At the Solar Power Summit in Brussels today, the industry group said it is preparing to launch a supply-side oriented industrial policy for the PV sector in Europe. The manufacturing sector on the continent has been hard hit since 2012, and has been buffeted by a range of unfavorable policy decisions.
At the Solar Power Summit hosted by the organization in Brussels, CEO Walburga Hemetsberger said the PV value chain employs 80,000 people in Europe, and she wants that number to rise to 300,000 by 2030. To that end, SolarPower Europe will submit a strategy document to the European Commission on March 18.
“Europe has to work on its internal competitiveness, you can develop as much investment cluster and alliances as you want, if you are not providing a competitive space when it comes to taxation, administrative procedures permitting etc. you will not retain this investment in Europe,” said Aurelie Beauvais, policy director at SolarPower Europe. “It is very important that they go hand in hand. Investment on the supply side, growing demand and also enabling a favorable environment. That is not only valid for solar but valid for all manufacturing in Europe, actually.”
Beauvais cited an example mentioned by Christian Westermeier, president of SolarPower Europe and VP for marketing, sales and application engineering at silicon producer Wacker Chemie. Westermeier said the paperwork associated with opening a silicon factory in Europe would take two or three years to complete. In China, the same process would take just 12 months.
CEO Hemetsberger suggested Europe should have 30 million new rooftop PV installationsby 2030 but insisted SolarPower Europe will continue to support large-scale project development, even as rooftops and building-integrated PV become more influential.
She said low hanging fruit could boost PV demand in the mobility and space heating sectors in the short-term and, further out, decarbonizing the steel and chemical industries would offer great potential for solar.
Beauvais said demand was still likely to fluctuate, thanks to the immature, boom-and-bust nature of the solar industry but that lessons were continually being learned, as shown by the fact European developers are focusing on quality to lengthen plant lifespans.
Tender requirements not the point
The policy director said SolarPower Europe does not take a position on specific tender requirements, such as local content stipulations or the contentious carbon footprint regulations applied in France, but said the organization’s new industrial strategy had a global ambition. While tender requirements may favor certain manufacturers in certain markets, she said, they will do little to enhance European manufacturing on the world stage.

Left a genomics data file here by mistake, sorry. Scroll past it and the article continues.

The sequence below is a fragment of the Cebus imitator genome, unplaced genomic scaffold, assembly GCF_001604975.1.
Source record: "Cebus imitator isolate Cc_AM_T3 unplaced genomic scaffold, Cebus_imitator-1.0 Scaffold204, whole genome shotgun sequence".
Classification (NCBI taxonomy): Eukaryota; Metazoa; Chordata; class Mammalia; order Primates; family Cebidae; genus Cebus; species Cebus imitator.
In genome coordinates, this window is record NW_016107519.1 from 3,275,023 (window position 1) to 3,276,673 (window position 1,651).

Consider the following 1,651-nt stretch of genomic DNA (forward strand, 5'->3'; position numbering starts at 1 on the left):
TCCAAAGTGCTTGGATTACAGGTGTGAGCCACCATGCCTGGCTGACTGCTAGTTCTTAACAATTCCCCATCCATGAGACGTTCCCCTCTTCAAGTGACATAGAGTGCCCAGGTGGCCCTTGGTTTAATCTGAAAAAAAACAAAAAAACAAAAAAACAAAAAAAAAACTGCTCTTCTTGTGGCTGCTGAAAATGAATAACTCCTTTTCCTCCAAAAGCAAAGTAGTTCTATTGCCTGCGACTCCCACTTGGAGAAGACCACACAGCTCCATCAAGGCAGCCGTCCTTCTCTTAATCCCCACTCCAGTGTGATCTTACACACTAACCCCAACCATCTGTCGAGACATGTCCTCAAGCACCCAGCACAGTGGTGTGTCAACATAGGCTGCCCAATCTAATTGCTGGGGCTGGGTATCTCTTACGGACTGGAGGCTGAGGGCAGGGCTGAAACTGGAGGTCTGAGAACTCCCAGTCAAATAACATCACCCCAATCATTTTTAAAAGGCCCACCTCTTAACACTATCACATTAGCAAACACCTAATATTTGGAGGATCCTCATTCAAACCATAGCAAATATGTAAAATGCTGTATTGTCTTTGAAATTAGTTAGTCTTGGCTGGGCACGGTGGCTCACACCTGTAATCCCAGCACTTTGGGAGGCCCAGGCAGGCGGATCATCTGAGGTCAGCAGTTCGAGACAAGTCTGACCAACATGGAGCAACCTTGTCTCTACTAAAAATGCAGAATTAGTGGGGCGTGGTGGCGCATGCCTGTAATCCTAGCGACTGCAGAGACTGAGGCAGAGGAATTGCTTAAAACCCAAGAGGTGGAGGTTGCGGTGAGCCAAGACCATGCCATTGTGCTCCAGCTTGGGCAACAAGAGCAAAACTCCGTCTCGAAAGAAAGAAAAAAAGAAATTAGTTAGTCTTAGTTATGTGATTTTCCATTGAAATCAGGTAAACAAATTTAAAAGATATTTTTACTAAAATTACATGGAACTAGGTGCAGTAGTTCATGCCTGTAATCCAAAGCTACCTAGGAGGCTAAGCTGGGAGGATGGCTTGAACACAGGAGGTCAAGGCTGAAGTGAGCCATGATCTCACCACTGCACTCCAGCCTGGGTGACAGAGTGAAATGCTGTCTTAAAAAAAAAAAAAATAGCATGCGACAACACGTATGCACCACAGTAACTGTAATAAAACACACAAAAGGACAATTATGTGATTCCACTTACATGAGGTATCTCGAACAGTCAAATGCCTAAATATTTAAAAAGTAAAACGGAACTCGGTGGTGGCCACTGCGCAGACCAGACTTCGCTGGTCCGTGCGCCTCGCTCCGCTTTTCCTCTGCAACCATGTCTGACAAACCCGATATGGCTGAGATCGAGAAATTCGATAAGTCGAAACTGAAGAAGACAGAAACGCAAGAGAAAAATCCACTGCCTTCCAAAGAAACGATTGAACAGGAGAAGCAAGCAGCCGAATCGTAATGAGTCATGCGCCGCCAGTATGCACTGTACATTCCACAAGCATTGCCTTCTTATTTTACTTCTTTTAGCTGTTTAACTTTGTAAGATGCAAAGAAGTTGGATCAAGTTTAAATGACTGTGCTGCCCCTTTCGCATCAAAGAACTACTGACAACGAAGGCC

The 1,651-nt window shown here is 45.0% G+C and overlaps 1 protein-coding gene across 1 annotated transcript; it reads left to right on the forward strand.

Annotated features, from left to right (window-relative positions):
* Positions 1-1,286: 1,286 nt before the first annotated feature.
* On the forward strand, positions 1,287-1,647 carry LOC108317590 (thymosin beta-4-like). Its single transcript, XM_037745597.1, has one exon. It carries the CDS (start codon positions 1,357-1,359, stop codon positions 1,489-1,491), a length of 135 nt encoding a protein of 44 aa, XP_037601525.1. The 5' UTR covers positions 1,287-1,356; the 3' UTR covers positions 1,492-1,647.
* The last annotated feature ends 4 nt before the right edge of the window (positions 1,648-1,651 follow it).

With early adopter European markets regarded as having led the world on solar, Hemetsberger gave an interesting insight into how the solar world has changed by suggesting in her speech the Old World could learn from China.
And with patents an hot topic in the last few days, the CEO suggested a European version of China’s innovation-driven Top Runner program could help transfer the mass of patents in Europe’s solar industry into the wider market. Until now European-developed patents have often been brought to market by Chinese or U.S. companies.
No quarrel with Becquerel
In September, Becquerel award winners took the stage in Brussels and announced they would launch the European Solar Manufacturing Council to lobby on behalf of the European PV manufacturing sector. That represents no problem for Beauvais and her organization, she said, with the policy director adding: “SolarPower Europe represents both the downstream and upstream sector, lobbying for the demand and supply-side of the European solar sector.”
Beauvais said SolarPower Europe had been working for the supply side of the industry since 2017, including providing guidelines on tax incentives, a reduction of admin barriers and easier access to financing programs, land and infrastructure.
She added, her organization has been working closely with its 200-plus members and the European Commission to produce its strategic plan. “In the end, it will be choice of the policymakers,” she said, emphasizing the strategies of SolarPower Europe and the ESMC could complement each other and that there could be collaboration in future.